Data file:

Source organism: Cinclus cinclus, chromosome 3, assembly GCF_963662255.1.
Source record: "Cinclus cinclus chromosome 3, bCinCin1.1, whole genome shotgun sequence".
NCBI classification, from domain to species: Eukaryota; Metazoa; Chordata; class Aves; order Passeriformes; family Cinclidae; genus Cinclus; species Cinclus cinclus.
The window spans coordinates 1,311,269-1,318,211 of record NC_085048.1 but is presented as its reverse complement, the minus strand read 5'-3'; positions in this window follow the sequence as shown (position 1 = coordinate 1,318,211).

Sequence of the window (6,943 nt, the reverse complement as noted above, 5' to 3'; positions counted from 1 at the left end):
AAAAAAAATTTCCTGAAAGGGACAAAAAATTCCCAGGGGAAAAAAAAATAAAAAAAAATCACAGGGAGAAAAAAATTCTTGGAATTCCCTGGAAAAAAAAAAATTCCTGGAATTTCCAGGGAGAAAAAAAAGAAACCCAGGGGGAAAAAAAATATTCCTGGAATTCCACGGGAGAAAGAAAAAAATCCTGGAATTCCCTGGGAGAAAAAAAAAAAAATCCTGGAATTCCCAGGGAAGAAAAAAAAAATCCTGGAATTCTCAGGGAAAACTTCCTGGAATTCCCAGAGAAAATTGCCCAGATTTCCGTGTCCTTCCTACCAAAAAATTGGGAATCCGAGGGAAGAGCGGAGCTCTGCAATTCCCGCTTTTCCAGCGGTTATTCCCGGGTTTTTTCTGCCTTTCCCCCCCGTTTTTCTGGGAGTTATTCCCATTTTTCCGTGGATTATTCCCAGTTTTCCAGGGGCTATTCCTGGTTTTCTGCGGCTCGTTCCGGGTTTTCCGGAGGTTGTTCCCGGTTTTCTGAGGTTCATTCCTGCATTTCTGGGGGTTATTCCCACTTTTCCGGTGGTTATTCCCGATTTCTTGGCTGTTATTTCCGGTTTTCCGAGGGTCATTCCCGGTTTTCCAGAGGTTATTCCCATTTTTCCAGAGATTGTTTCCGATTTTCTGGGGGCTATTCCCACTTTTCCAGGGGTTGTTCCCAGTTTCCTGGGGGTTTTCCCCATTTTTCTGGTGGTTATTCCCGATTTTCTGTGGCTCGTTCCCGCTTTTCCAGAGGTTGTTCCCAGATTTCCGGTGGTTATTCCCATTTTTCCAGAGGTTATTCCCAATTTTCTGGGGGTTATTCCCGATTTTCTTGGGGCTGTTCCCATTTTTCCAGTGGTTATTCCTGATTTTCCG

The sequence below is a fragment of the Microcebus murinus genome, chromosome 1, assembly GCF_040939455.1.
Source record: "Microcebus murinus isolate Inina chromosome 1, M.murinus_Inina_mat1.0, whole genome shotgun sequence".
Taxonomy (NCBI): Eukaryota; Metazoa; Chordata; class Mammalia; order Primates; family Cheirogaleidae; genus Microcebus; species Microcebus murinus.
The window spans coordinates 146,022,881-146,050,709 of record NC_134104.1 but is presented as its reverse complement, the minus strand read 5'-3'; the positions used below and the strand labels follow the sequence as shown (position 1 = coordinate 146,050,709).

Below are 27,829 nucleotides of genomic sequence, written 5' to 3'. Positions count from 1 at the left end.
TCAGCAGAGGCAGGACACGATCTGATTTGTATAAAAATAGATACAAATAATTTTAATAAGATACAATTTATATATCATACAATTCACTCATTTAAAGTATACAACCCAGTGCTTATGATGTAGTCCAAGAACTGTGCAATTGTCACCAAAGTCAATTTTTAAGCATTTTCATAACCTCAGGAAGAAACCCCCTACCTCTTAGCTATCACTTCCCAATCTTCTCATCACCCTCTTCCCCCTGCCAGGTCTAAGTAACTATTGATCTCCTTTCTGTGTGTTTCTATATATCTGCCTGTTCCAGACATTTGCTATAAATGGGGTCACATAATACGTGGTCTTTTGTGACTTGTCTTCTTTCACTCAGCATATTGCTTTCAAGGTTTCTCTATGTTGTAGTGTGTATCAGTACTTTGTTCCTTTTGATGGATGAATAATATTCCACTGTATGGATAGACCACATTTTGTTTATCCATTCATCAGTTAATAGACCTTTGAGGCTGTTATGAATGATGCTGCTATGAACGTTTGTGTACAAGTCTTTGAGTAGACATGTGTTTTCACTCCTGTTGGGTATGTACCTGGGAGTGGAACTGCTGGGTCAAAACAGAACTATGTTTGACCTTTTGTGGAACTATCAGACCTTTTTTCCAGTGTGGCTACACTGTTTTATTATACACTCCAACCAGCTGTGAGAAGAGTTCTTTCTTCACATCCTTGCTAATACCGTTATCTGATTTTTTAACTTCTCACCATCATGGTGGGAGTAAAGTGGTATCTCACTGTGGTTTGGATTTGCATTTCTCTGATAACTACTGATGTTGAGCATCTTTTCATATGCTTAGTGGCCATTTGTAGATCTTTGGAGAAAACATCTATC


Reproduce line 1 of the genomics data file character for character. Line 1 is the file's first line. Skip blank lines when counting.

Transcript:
Source organism: Cinclus cinclus, chromosome 3, assembly GCF_963662255.1.